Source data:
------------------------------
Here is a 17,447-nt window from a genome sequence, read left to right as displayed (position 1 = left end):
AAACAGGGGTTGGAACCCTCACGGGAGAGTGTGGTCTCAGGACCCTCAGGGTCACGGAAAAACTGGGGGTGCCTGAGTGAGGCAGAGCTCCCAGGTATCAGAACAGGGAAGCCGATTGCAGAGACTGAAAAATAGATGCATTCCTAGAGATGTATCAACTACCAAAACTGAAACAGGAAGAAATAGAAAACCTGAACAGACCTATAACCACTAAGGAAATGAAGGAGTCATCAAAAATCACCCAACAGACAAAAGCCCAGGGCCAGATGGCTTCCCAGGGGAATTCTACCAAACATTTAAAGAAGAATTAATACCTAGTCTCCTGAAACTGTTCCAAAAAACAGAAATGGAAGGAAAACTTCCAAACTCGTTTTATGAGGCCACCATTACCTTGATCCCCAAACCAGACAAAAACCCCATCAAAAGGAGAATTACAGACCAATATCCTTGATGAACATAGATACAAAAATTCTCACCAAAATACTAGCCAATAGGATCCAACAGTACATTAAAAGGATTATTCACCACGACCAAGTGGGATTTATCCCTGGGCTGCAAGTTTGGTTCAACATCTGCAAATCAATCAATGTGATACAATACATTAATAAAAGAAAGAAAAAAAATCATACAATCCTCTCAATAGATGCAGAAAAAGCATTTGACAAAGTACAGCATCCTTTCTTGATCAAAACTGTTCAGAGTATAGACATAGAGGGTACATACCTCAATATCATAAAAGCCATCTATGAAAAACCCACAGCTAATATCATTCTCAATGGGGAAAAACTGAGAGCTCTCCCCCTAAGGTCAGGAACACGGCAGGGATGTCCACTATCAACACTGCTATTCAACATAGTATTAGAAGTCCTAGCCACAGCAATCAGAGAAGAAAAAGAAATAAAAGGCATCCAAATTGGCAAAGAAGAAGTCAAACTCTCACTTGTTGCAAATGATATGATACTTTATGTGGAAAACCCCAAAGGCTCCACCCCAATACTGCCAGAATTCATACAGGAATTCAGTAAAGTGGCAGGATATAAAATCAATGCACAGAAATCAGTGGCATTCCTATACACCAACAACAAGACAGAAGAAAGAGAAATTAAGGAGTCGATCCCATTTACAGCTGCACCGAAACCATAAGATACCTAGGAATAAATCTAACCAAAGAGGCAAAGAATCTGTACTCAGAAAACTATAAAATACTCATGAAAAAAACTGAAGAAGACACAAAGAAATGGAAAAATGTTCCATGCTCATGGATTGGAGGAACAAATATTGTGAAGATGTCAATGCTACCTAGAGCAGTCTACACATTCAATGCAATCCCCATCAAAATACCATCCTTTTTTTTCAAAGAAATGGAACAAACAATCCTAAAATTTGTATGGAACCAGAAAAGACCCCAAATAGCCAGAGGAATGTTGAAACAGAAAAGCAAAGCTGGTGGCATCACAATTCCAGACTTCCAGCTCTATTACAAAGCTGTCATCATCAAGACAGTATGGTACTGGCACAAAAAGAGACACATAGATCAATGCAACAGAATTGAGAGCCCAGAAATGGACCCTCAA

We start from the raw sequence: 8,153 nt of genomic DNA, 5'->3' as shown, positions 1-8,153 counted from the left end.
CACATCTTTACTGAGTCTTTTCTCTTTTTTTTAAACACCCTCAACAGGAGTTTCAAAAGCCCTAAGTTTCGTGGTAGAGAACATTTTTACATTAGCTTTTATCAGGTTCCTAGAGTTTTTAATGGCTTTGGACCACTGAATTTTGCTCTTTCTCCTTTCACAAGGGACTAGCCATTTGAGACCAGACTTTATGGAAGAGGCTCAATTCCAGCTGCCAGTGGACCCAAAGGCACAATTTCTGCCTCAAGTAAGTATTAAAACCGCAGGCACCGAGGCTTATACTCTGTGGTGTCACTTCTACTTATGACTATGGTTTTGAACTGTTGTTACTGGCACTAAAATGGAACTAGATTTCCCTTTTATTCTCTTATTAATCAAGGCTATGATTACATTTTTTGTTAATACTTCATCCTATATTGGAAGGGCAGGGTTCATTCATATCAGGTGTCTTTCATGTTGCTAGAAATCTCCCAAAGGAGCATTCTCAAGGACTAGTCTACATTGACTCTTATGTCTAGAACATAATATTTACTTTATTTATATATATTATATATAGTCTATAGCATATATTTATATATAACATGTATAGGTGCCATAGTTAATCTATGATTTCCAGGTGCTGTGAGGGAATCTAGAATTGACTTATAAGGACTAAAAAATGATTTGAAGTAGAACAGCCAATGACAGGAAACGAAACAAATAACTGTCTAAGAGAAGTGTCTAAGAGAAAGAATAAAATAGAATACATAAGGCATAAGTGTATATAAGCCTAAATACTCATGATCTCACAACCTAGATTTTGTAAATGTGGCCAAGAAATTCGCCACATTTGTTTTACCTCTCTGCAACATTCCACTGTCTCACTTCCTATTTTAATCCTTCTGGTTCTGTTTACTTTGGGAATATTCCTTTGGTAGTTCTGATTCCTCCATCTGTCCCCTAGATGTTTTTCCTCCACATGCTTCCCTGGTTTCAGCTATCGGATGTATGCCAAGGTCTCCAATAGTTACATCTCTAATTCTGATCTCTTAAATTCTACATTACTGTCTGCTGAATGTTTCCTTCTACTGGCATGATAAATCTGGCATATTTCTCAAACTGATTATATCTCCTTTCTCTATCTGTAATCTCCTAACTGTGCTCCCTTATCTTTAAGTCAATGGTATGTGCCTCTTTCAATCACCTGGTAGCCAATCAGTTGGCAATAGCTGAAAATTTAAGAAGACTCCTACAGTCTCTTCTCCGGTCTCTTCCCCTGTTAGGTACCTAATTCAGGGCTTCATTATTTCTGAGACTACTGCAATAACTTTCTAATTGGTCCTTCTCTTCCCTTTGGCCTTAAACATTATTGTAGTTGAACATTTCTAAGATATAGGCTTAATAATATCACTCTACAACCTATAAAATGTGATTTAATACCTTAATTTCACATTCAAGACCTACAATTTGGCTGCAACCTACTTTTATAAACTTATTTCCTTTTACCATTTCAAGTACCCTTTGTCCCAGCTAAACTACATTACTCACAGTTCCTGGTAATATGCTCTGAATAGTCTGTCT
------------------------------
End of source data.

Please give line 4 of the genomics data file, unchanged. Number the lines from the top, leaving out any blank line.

CACATCTTTACTGAGTCTTTTCTCTTTTTTTTAAACACCCTCAACAGGAGTTTCAAAAGCCCTAAGTTTCGTGGTAGAGAACATTTTTACATTAGCTTTTATCAGGTTCCTAGAGTTTTTAATGGCTTTGGACCACTGAATTTTGCTCTTTCTCCTTTCACAAGGGACTAGCCATTTGAGACCAGACTTTATGGAAGAGGCTCAATTCCAGCTGCCAGTGGACCCAAAGGCACAATTTCTGCCTCAAGTAAGTATTAAAACCGCAGGCACCGAGGCTTATACTCTGTGGTGTCACTTCTACTTATGACTATGGTTTTGAACTGTTGTTACTGGCACTAAAATGGAACTAGATTTCCCTTTTATTCTCTTATTAATCAAGGCTATGATTACATTTTTTGTTAATACTTCATCCTATATTGGAAGGGCAGGGTTCATTCATATCAGGTGTCTTTCATGTTGCTAGAAATCTCCCAAAGGAGCATTCTCAAGGACTAGTCTACATTGACTCTTATGTCTAGAACATAATATTTACTTTATTTATATATATTATATATAGTCTATAGCATATATTTATATATAACATGTATAGGTGCCATAGTTAATCTATGATTTCCAGGTGCTGTGAGGGAATCTAGAATTGACTTATAAGGACTAAAAAATGATTTGAAGTAGAACAGCCAATGACAGGAAACGAAACAAATAACTGTCTAAGAGAAGTGTCTAAGAGAAAGAATAAAATAGAATACATAAGGCATAAGTGTATATAAGCCTAAATACTCATGATCTCACAACCTAGATTTTGTAAATGTGGCCAAGAAATTCGCCACATTTGTTTTACCTCTCTGCAACATTCCACTGTCTCACTTCCTATTTTAATCCTTCTGGTTCTGTTTACTTTGGGAATATTCCTTTGGTAGTTCTGATTCCTCCATCTGTCCCCTAGATGTTTTTCCTCCACATGCTTCCCTGGTTTCAGCTATCGGATGTATGCCAAGGTCTCCAATAGTTACATCTCTAATTCTGATCTCTTAAATTCTACATTACTGTCTGCTGAATGTTTCCTTCTACTGGCATGATAAATCTGGCATATTTCTCAAACTGATTATATCTCCTTTCTCTATCTGTAATCTCCTAACTGTGCTCCCTTATCTTTAAGTCAATGGTATGTGCCTCTTTCAATCACCTGGTAGCCAATCAGTTGGCAATAGCTGAAAATTTAAGAAGACTCCTACAGTCTCTTCTCCGGTCTCTTCCCCTGTTAGGTACCTAATTCAGGGCTTCATTATTTCTGAGACTACTGCAATAACTTTCTAATTGGTCCTTCTCTTCCCTTTGGCCTTAAACATTATTGTAGTTGAACATTTCTAAGATATAGGCTTAATAATATCACTCTACAACCTATAAAATGTGATTTAATACCTTAATTTCACATTCAAGACCTACAATTTGGCTGCAACCTACTTTTATAAACTTATTTCCTTTTACCATTTCAAGTACCCTTTGTCCCAGCTAAACTACATTACTCACAGTTCCTGGTAATATGCTCTGAATAGTCTGTCT